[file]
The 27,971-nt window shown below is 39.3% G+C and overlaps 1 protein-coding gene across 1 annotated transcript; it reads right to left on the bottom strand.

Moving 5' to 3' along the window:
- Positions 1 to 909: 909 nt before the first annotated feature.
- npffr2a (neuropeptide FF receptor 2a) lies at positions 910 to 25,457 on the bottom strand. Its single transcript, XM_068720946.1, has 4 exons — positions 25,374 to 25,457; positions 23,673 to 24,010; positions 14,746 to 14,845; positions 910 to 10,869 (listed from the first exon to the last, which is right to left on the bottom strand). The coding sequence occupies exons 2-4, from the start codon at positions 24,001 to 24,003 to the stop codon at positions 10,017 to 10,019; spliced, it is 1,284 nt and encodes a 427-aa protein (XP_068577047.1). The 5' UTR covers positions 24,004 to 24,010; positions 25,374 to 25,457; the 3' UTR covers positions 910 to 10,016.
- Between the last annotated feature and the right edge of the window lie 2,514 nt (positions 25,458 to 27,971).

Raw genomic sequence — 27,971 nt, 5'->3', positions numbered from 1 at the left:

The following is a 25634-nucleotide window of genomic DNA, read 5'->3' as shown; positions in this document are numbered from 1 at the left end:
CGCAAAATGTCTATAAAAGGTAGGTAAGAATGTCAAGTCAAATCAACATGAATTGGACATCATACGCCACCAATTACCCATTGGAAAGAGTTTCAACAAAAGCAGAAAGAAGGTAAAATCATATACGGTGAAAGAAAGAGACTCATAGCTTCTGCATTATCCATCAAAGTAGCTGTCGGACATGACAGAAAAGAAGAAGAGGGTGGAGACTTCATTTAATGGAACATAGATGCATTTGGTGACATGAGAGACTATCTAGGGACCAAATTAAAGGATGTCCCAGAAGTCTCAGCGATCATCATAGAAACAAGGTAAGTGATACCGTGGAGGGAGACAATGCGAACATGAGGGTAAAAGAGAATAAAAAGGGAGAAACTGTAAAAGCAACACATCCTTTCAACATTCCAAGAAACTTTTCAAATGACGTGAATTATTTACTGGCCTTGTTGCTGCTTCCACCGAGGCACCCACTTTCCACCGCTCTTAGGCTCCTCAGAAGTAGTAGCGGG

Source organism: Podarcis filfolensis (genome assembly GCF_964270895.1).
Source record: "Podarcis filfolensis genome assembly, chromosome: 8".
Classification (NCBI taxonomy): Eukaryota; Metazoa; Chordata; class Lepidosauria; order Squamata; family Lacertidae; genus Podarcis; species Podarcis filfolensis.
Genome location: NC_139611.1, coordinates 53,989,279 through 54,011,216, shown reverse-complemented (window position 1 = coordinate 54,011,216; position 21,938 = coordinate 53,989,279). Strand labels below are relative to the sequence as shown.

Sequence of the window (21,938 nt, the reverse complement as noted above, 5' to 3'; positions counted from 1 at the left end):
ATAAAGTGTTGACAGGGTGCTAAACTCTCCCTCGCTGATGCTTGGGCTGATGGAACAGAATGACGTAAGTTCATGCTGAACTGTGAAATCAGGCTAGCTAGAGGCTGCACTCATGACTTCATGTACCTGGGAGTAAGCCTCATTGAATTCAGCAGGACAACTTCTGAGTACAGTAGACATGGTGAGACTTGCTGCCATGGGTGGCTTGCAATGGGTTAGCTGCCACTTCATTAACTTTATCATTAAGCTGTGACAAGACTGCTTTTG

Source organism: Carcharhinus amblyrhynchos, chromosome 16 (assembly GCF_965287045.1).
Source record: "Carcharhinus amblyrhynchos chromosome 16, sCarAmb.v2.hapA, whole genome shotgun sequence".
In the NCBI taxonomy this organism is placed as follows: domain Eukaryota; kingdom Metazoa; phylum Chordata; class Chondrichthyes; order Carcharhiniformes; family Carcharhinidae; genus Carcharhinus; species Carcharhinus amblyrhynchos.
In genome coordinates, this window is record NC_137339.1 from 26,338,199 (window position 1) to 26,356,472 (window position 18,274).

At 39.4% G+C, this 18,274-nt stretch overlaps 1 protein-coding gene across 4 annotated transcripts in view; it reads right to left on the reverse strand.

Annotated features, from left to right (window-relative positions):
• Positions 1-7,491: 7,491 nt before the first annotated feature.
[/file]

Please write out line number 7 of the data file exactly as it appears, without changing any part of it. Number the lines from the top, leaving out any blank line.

The following is a 25634-nucleotide window of genomic DNA, read 5'->3' as shown; positions in this document are numbered from 1 at the left end: